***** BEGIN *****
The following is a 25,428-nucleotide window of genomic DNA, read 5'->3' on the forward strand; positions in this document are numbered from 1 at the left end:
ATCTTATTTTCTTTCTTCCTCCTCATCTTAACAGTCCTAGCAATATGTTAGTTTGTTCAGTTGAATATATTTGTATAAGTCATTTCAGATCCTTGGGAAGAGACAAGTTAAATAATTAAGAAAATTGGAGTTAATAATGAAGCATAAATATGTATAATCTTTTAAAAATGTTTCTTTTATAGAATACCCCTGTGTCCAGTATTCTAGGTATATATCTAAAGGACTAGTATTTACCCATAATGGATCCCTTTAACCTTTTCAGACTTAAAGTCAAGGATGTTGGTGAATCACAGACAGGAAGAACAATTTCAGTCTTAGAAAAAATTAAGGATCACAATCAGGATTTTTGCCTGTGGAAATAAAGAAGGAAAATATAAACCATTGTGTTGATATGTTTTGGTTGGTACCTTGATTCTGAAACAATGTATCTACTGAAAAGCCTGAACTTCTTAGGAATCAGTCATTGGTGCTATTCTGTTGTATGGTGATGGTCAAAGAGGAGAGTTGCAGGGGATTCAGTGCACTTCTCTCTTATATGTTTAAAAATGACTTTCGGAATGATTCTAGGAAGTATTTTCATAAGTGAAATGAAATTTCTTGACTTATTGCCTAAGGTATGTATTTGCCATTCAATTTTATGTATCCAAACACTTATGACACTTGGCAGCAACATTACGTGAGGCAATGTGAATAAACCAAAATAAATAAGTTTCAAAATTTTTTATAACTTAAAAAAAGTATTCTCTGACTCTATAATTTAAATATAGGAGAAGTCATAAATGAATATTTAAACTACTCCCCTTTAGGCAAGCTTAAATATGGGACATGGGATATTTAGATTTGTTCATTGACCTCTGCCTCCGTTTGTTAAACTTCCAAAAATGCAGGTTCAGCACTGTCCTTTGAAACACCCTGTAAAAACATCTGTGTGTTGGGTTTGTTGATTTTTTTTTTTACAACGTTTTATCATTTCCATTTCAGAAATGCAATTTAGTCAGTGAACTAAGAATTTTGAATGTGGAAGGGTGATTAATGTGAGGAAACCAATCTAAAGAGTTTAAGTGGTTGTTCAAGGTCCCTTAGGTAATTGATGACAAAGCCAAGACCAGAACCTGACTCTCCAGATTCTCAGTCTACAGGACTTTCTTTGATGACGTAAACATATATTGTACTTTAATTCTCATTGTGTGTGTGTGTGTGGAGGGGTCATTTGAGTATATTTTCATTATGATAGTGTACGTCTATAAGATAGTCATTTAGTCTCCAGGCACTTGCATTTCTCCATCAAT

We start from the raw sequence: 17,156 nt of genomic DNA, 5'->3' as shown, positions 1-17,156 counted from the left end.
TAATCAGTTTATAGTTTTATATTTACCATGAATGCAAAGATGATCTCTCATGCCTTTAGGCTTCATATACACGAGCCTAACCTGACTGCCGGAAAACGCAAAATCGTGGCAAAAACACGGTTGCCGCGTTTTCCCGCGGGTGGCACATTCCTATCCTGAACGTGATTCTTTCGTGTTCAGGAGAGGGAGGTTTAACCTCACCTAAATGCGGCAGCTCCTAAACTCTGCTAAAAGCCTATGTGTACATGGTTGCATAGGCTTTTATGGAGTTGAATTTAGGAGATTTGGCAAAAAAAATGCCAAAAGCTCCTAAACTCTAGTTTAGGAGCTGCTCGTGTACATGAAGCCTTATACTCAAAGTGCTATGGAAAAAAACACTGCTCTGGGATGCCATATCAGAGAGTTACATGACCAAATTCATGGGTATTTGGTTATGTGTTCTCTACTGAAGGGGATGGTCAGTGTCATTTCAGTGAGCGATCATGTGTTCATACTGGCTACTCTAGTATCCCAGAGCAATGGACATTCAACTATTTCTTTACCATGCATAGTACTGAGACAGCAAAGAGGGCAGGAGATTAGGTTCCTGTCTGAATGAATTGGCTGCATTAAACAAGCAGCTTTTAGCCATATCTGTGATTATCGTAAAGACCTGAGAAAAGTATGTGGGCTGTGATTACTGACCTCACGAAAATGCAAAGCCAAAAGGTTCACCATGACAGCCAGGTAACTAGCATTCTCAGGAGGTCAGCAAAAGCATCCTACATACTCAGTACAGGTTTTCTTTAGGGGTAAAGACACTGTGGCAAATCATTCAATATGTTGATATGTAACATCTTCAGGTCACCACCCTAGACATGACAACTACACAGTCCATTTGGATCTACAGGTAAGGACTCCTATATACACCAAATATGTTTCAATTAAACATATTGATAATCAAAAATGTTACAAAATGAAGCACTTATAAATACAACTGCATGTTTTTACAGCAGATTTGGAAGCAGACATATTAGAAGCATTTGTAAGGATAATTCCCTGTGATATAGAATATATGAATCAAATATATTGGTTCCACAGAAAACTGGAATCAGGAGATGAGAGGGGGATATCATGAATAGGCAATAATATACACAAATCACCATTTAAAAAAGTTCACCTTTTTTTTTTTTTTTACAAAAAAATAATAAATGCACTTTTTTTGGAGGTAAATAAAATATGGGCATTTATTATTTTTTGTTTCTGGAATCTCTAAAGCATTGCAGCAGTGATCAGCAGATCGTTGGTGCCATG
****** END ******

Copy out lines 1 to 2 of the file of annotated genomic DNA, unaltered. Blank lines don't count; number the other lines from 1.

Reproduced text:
The following is a 25,428-nucleotide window of genomic DNA, read 5'->3' on the forward strand; positions in this document are numbered from 1 at the left end:
ATCTTATTTTCTTTCTTCCTCCTCATCTTAACAGTCCTAGCAATATGTTAGTTTGTTCAGTTGAATATATTTGTATAAGTCATTTCAGATCCTTGGGAAGAGACAAGTTAAATAATTAAGAAAATTGGAGTTAATAATGAAGCATAAATATGTATAATCTTTTAAAAATGTTTCTTTTATAGAATACCCCTGTGTCCAGTATTCTAGGTATATATCTAAAGGACTAGTATTTACCCATAATGGATCCCTTTAACCTTTTCAGACTTAAAGTCAAGGATGTTGGTGAATCACAGACAGGAAGAACAATTTCAGTCTTAGAAAAAATTAAGGATCACAATCAGGATTTTTGCCTGTGGAAATAAAGAAGGAAAATATAAACCATTGTGTTGATATGTTTTGGTTGGTACCTTGATTCTGAAACAATGTATCTACTGAAAAGCCTGAACTTCTTAGGAATCAGTCATTGGTGCTATTCTGTTGTATGGTGATGGTCAAAGAGGAGAGTTGCAGGGGATTCAGTGCACTTCTCTCTTATATGTTTAAAAATGACTTTCGGAATGATTCTAGGAAGTATTTTCATAAGTGAAATGAAATTTCTTGACTTATTGCCTAAGGTATGTATTTGCCATTCAATTTTATGTATCCAAACACTTATGACACTTGGCAGCAACATTACGTGAGGCAATGTGAATAAACCAAAATAAATAAGTTTCAAAATTTTTTATAACTTAAAAAAAGTATTCTCTGACTCTATAATTTAAATATAGGAGAAGTCATAAATGAATATTTAAACTACTCCCCTTTAGGCAAGCTTAAATATGGGACATGGGATATTTAGATTTGTTCATTGACCTCTGCCTCCGTTTGTTAAACTTCCAAAAATGCAGGTTCAGCACTGTCCTTTGAAACACCCTGTAAAAACATCTGTGTGTTGGGTTTGTTGATTTTTTTTTTTACAACGTTTTATCATTTCCATTTCAGAAATGCAATTTAGTCAGTGAACTAAGAATTTTGAATGTGGAAGGGTGATTAATGTGAGGAAACCAATCTAAAGAGTTTAAGTGGTTGTTCAAGGTCCCTTAGGTAATTGATGACAAAGCCAAGACCAGAACCTGACTCTCCAGATTCTCAGTCTACAGGACTTTCTTTGATGACGTAAACATATATTGTACTTTAATTCTCATTGTGTGTGTGTGTGTGGAGGGGTCATTTGAGTATATTTTCATTATGATAGTGTACGTCTATAAGATAGTCATTTAGTCTCCAGGCACTTGCATTTCTCCATCAAT